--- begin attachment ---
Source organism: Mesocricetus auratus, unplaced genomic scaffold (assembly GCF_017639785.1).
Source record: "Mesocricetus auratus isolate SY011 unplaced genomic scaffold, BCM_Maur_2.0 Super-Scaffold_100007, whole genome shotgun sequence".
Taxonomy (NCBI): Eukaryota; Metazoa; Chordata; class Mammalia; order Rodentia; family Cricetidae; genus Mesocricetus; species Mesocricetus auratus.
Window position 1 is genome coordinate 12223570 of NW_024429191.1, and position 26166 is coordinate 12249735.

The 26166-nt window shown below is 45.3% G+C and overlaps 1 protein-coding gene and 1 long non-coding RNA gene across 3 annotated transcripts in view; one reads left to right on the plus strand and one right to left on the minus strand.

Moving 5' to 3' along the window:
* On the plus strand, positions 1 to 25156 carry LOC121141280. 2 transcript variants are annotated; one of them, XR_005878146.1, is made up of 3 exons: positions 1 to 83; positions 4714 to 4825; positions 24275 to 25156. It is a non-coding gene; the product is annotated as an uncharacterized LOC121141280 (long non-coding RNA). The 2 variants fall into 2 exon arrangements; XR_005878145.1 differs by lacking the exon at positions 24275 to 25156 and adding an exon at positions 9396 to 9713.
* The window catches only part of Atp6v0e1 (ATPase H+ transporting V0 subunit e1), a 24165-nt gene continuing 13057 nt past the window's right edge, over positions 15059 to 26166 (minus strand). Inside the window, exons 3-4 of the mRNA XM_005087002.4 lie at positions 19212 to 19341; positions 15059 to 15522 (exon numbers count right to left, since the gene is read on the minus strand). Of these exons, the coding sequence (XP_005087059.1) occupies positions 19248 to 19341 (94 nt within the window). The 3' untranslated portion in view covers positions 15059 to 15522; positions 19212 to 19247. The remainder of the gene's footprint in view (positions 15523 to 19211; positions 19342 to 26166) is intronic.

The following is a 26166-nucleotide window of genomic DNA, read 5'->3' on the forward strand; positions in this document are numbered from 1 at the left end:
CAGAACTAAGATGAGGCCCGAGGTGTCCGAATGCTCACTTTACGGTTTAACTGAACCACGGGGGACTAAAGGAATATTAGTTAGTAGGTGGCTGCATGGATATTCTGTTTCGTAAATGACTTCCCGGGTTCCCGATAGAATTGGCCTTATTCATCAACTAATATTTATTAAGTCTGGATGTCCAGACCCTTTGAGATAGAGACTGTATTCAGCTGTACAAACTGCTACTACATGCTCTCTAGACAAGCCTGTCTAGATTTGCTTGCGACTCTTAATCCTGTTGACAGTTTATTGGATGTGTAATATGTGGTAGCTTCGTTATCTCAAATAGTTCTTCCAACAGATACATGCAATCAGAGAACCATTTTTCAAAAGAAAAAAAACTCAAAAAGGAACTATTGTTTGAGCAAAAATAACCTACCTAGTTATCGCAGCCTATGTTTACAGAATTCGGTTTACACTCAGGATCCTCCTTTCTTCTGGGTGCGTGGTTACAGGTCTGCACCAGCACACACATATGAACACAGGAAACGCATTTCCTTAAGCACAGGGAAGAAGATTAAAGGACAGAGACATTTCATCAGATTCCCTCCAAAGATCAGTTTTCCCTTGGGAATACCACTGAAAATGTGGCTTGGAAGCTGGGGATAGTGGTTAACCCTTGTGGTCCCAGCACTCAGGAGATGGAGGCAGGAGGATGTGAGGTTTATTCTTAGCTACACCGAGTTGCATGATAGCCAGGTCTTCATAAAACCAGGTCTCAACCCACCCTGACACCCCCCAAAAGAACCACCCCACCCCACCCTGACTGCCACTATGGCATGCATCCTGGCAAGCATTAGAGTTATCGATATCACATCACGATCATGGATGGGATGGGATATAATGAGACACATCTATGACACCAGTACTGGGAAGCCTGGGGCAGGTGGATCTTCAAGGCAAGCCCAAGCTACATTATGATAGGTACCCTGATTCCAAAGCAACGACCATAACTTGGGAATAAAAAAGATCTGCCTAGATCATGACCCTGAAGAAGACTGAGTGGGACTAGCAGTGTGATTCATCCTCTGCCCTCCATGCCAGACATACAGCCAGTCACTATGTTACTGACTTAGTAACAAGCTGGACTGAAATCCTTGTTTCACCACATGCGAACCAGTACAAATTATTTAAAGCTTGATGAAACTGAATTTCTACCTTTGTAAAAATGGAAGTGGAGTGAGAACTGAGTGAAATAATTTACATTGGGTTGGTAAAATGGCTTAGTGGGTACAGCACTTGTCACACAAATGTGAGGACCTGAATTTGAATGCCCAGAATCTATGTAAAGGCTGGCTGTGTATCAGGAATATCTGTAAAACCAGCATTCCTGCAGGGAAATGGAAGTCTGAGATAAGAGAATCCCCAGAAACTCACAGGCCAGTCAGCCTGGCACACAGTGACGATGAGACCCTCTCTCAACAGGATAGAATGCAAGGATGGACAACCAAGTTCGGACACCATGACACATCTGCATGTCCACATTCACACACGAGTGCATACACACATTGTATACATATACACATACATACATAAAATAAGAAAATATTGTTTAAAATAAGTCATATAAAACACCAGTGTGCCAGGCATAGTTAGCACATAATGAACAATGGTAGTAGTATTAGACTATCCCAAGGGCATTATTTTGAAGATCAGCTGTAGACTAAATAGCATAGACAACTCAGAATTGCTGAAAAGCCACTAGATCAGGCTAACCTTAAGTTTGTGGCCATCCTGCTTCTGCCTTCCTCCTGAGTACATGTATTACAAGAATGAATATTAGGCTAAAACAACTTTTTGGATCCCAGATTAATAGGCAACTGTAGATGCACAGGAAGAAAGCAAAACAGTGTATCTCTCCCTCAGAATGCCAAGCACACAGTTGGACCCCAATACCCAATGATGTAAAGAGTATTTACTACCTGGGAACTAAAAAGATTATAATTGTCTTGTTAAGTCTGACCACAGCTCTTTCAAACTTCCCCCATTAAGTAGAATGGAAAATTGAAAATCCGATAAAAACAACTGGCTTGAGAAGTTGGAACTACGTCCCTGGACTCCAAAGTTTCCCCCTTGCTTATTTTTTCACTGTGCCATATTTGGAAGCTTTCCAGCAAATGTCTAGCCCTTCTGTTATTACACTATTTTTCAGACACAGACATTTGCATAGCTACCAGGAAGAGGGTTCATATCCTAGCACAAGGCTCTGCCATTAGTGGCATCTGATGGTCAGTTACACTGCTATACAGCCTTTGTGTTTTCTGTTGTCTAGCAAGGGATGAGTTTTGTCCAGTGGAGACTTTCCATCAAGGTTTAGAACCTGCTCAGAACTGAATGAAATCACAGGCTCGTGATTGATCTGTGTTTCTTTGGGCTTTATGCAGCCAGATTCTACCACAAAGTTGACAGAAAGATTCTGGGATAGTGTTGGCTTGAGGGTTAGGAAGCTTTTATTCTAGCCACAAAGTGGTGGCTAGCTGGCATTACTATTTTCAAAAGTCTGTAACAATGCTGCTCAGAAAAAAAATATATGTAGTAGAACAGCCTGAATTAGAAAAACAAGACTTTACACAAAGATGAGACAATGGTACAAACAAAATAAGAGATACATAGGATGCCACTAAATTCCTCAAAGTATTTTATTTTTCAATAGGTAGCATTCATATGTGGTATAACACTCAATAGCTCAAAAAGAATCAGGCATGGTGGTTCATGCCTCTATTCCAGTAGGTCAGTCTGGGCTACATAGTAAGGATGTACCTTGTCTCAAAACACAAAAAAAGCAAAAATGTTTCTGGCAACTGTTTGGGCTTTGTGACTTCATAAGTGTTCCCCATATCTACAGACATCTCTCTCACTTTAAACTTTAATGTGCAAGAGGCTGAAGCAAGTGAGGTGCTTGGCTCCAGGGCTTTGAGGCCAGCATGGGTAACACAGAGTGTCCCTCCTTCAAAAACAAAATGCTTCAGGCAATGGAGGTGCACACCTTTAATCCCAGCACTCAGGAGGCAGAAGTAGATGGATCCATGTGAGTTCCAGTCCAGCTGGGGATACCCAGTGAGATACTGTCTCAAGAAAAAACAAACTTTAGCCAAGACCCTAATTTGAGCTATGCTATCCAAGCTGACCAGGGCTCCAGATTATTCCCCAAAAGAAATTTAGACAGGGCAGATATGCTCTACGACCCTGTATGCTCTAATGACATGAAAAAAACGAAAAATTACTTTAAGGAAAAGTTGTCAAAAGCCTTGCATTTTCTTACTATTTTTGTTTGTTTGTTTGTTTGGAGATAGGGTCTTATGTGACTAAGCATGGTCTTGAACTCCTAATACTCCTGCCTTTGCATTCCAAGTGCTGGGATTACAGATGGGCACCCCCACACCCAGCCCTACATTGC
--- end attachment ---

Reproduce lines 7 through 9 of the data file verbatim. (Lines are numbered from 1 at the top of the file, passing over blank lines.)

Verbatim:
* On the plus strand, positions 1 to 25156 carry LOC121141280. 2 transcript variants are annotated; one of them, XR_005878146.1, is made up of 3 exons: positions 1 to 83; positions 4714 to 4825; positions 24275 to 25156. It is a non-coding gene; the product is annotated as an uncharacterized LOC121141280 (long non-coding RNA). The 2 variants fall into 2 exon arrangements; XR_005878145.1 differs by lacking the exon at positions 24275 to 25156 and adding an exon at positions 9396 to 9713.
* The window catches only part of Atp6v0e1 (ATPase H+ transporting V0 subunit e1), a 24165-nt gene continuing 13057 nt past the window's right edge, over positions 15059 to 26166 (minus strand). Inside the window, exons 3-4 of the mRNA XM_005087002.4 lie at positions 19212 to 19341; positions 15059 to 15522 (exon numbers count right to left, since the gene is read on the minus strand). Of these exons, the coding sequence (XP_005087059.1) occupies positions 19248 to 19341 (94 nt within the window). The 3' untranslated portion in view covers positions 15059 to 15522; positions 19212 to 19247. The remainder of the gene's footprint in view (positions 15523 to 19211; positions 19342 to 26166) is intronic.

The following is a 26166-nucleotide window of genomic DNA, read 5'->3' on the forward strand; positions in this document are numbered from 1 at the left end: